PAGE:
However, at least 32 of the 41 fact-checking organisations in the survey – 8 out of 10 – confirmed that they had been targeted by politicians directly. This is not confined to political parties in power: half of the survey respondents said that they had been targeted by MPs or representatives of parties not seated in parliament.
More than a third of the respondents have experienced attacks from actors coming from both the government and opposition parties.
Institutional support or lack of thereof
The survey shows a concerning trend: Fact-checkers tend not to report the harassment to the authorities because they don’t think their case will be investigated.
In this vein, about a half of the respondents expressed low confidence that such a report would have any consequences – i.e. that the police would react to the report – while some felt that the police itself is not credible enough, or that reporting harassment would make things worse.
Asked about the experience they had when they did report violent or other threats, just one out of the 23 respondents that answered this question said that reporting leads to consequences for the perpetrators, indicating that small fines are occasionally imposed.
Most of the answers indicate that the police either openly say that they can’t do anything, or say that they will investigate with little or no follow up.
“Faktograf has faced its fair share of harassment in the last few years – different kinds and types – ranging from anonymous threats of violence and death threats to SLAPP lawsuits”, Ana Brakus, Faktograf’s Executive Director, said. “With this research we wanted to better understand what the wider fact-checking community faces, as well as how politically exposed persons use and fuel harassment that we are faced with. Sadly, it has become obvious that our experiences at Faktograf are not unique, and that harassment is a common occurrence in the fact-checking community”.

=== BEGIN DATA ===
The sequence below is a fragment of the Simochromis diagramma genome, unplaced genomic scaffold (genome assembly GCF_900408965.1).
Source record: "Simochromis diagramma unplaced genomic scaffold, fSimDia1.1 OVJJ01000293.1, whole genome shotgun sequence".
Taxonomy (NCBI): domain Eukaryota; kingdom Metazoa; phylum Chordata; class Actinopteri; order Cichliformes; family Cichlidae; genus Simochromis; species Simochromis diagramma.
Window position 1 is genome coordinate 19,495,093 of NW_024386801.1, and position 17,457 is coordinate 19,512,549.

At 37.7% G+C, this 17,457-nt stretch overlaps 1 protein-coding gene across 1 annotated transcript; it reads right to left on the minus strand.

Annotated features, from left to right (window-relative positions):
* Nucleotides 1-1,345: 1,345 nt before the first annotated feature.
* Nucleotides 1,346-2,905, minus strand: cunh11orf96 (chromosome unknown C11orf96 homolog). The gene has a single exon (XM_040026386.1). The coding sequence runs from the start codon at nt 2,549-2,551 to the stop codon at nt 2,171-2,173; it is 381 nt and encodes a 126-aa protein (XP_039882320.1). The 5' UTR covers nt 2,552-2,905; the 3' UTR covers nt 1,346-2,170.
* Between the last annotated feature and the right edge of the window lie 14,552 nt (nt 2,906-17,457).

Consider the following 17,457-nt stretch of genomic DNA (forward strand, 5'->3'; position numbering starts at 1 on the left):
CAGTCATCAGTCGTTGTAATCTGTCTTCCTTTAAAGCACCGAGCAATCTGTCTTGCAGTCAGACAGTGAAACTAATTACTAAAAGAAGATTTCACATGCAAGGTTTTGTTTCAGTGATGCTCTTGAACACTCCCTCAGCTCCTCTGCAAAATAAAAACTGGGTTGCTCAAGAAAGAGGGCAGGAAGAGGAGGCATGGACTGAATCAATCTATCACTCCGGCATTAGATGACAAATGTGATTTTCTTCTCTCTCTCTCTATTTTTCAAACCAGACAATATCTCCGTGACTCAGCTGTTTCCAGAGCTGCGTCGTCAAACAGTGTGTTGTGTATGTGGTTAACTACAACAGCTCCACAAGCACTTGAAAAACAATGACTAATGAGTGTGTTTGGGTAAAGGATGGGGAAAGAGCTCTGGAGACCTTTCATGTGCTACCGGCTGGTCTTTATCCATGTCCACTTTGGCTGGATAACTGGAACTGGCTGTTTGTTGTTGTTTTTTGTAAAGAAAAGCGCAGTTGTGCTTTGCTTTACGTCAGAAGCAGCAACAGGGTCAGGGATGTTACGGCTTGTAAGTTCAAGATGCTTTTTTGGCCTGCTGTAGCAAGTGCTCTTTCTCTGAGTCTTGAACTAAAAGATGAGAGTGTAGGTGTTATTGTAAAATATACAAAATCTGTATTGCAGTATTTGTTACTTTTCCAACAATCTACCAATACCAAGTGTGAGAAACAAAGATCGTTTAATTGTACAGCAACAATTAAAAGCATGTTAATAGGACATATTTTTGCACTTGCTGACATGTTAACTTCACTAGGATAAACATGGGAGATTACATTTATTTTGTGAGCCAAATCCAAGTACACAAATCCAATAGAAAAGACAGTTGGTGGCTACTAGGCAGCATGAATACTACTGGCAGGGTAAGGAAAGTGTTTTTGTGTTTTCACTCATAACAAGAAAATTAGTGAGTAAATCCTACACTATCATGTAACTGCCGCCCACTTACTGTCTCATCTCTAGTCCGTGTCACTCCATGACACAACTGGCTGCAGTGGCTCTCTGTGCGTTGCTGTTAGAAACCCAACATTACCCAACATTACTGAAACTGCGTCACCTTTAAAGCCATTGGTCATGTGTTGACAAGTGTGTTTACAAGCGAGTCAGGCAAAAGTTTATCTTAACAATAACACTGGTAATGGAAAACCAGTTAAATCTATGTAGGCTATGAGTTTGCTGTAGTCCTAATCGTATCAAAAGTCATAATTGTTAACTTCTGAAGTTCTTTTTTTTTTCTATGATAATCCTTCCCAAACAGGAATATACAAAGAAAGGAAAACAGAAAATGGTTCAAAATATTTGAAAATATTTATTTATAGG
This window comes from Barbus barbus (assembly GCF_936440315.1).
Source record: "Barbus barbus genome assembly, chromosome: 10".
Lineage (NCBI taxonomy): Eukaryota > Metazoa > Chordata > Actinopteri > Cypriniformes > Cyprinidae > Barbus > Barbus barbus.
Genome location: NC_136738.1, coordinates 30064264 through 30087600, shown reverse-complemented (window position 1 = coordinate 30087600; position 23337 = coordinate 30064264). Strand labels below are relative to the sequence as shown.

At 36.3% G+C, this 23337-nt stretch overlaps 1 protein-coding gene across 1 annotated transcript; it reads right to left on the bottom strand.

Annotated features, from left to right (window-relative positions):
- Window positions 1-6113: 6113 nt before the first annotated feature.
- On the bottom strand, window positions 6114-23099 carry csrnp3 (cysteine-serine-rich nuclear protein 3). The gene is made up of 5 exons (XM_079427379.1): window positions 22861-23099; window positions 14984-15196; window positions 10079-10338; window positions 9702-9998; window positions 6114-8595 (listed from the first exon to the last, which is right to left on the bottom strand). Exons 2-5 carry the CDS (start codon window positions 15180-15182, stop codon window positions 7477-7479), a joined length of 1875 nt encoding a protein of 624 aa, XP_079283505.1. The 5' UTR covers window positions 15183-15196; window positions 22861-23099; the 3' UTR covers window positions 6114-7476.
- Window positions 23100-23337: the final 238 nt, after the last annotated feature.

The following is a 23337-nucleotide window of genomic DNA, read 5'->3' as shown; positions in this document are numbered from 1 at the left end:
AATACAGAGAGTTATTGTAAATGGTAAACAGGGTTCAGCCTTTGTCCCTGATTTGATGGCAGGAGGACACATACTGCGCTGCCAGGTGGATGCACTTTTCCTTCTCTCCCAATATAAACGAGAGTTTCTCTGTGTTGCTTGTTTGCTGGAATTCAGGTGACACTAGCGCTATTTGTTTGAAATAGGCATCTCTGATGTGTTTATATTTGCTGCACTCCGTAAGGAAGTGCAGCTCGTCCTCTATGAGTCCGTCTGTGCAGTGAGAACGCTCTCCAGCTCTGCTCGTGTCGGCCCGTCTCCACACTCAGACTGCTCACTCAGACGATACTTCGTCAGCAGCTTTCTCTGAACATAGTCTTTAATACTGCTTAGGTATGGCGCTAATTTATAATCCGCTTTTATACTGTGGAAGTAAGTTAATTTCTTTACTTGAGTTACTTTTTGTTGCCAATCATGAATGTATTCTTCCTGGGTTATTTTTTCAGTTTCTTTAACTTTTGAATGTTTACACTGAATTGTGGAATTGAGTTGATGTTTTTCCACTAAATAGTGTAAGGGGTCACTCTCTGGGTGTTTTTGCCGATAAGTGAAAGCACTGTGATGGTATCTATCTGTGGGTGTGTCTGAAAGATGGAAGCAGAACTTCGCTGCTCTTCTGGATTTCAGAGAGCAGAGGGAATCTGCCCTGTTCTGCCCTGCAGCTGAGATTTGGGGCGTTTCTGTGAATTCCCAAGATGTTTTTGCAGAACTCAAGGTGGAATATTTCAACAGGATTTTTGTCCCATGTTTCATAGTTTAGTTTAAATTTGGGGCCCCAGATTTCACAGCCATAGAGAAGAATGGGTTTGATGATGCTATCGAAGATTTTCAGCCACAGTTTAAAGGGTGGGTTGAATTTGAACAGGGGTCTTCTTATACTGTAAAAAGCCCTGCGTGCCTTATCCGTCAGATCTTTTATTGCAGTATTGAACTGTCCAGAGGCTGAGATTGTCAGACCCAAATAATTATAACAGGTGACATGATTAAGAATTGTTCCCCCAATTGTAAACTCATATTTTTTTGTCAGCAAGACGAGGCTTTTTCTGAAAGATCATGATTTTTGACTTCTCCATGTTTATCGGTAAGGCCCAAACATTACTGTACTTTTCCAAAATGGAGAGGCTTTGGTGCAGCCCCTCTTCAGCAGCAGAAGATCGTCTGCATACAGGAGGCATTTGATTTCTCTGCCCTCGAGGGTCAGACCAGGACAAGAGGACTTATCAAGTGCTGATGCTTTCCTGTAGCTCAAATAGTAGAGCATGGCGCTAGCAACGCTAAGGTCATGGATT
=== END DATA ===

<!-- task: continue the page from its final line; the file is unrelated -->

“This survey is important because it puts numbers to a trend that we have observed in the last few years in which fact-checkers and journalists face intimidation and smear campaigns by political actors who should be upholding democratic principles in Europe”, Javier Luque, Head of Digital Communications at IPI, said.
“At the same time, authorities are unable or unwilling to tackle this issue. All these factors combined create an environment in which harassers with a political or economic agenda feel empowered to attack and discredit independent news sources. Authorities in Europe must allocate resources to monitor these trends, investigate the cases and hold accountable the perpetrators of this type of attacks and expose those who inspire or trigger them in order to end this vicious cycle”, Luque concluded.
“The results are worrisome, but not surprising. Especially when we consider the fact that in the broader sense media freedoms are lowering and the attacks on journalists in general are increasing”, Brakus said. “We hope this research will lead to a systemic response to a systemic issue and are grateful to all who participated”, she concluded.
These are the preliminary results observed in the research conducted by Faktograf. The final results and a full report will be published in May and presented at the IPI 2023 World Congress in Vienna.
The survey, “Harassment of fact-checking media outlets in Europe”, was conducted by Tijana Cvjetićanin and carried out as part of the Decoding the Disinformation Playbook of Populism in Europe project. This project is led by the International Press Institute (IPI) and run in partnership with Faktograf and the German daily Taz, and funded by the European Media and Information Fund managed by the Calouste Gulbenkian Foundation.
Ana Brakus, Executive Director, Faktograf: email@example.com
Javier Luque Martínez, Head of Digital Communications, IPI: firstname.lastname@example.org
This article is a part of the project Decoding the disinformation playbook of populism in Europe, which is supported by the European Media and Information Fund, managed by Calouste Gulbenkian Foundation.
The sole responsibility for any content supported by the European Media and Information Fund lies with the author(s) and it may not necessarily reflect the positions of the EMIF and the Fund Partners, the Calouste Gulbenkian Foundation and the European University Institute.